Her cults may represent the religiously legitimate charm and seduction of the divine by mortals, in contrast to the formal, contractual relations between most members of Rome's official pantheon and the state, the unofficial, illicit manipulation of divine forces through magic. The ambivalence of her persuasive functions has been perceived in the relationship of the root *venes- with Latin venenum, in the sense of "a charm, magic philtre". In myth, Venus-Aphrodite was born of sea-foam. Roman theology presents Venus as the yielding, watery female principle, essential to the generation and balance of life, her male counterparts in the Roman pantheon and Mars, are active and fiery. Venus absorbs and tempers the male essence, uniting the opposites of male and female in mutual affection, she is assimilative and benign, embraces several otherwise quite disparate functions. She can give sexual success, good fortune and prosperity. In one context, she is a goddess of prostitutes. Images of Venus have been found in domestic murals and household shrines.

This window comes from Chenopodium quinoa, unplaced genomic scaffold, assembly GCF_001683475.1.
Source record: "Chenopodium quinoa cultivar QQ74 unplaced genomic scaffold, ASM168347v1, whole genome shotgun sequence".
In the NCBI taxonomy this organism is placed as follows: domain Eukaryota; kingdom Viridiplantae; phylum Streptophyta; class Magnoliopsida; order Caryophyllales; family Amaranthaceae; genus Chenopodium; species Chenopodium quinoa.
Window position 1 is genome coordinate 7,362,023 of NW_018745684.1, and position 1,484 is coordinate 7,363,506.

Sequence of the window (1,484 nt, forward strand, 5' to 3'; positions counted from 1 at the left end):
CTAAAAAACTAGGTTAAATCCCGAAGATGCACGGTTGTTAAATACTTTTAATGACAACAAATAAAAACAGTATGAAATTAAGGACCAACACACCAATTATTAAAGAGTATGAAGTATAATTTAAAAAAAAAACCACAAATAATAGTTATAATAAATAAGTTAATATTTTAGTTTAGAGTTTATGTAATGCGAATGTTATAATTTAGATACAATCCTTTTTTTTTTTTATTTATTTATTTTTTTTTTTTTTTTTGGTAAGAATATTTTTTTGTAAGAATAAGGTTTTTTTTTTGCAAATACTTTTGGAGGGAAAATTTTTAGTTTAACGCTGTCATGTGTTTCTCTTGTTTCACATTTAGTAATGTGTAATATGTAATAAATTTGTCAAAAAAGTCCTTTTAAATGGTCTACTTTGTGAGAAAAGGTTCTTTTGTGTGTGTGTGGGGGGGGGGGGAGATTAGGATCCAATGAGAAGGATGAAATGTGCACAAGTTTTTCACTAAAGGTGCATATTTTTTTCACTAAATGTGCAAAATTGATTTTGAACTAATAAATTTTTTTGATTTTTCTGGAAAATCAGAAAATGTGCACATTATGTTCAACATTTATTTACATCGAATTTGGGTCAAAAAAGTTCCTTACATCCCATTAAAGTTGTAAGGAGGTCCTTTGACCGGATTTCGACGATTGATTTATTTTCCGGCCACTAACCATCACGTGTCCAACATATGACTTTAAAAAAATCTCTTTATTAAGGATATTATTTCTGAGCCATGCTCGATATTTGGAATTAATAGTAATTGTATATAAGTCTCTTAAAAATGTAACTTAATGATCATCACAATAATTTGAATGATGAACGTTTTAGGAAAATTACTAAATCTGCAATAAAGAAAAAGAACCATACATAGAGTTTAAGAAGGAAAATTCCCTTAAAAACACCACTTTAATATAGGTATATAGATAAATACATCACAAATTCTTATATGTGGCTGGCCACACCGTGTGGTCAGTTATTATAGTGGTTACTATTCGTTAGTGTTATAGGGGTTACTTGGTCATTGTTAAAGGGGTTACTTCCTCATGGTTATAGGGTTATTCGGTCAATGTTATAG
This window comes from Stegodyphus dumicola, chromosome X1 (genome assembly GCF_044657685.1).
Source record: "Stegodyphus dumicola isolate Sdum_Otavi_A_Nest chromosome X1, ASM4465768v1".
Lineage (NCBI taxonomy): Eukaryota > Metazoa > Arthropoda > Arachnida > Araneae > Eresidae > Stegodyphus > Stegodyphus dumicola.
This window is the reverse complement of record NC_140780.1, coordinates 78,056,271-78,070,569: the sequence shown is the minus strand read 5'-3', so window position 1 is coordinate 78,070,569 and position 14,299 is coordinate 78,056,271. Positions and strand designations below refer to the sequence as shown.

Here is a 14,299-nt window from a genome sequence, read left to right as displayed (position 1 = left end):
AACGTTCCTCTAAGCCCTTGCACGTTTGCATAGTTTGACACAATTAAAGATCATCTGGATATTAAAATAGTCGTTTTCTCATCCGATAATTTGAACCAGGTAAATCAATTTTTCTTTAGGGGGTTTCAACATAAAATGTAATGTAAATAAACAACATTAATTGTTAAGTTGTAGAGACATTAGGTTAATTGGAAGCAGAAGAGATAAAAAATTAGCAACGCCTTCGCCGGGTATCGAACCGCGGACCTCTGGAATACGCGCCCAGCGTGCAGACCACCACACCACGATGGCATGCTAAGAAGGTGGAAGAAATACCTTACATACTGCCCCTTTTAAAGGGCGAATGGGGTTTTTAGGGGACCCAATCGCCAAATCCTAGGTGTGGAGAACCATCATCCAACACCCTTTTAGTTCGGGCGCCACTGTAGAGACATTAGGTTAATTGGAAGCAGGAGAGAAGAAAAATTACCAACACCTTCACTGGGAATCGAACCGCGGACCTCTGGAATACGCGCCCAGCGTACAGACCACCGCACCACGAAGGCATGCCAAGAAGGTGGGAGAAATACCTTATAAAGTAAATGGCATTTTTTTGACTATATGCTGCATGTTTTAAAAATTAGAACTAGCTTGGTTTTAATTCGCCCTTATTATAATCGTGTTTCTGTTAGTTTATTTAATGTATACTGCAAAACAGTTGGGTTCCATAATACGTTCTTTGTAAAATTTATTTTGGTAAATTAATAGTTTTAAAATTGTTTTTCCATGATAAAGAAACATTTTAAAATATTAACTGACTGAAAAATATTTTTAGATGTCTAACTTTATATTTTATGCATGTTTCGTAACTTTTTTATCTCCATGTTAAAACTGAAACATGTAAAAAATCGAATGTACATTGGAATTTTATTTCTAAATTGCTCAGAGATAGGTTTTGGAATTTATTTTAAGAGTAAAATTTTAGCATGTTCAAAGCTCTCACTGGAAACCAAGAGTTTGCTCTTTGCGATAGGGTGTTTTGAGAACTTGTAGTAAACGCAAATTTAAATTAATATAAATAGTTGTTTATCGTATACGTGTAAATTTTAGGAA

Petronius, in his Satyricon, places an image of Venus among the Lares of the freedman Trimalchio's lararium. Prospective brides offered Venus a gift "before the wedding"; some Roman sources say. In dice-games, a popular pastime among Romans of all classes, the luckiest, best possible roll was known as "Venus". Venus' signs were for the most part the same as Aphrodite's, they include roses, which were offered in Venus' Porta Collina rites, above all, cultivated for its white, sweetly scented flowers, evergreen leaves and its various medical-magical properties. Venus' statues, her worshipers, wore myrtle crowns at her festivals. Before its adoption into Venus' cults, myrtle was used in the purification rites of Cloacina, the Etruscan-Roman goddess of Rome's main sewer. Roman folk-etymology transformed the ancient, obscure goddess Murcia into "Venus of the Myrtles, whom we now call Murcia". Myrtle was thought a potent aphrodisiac; the female pudendum the clitoris, was known as murtos. As goddess of love and sex, Venus played an essential role at Roman prenuptial rites and wedding nights, so myrtle and roses were used in bridal bouquets.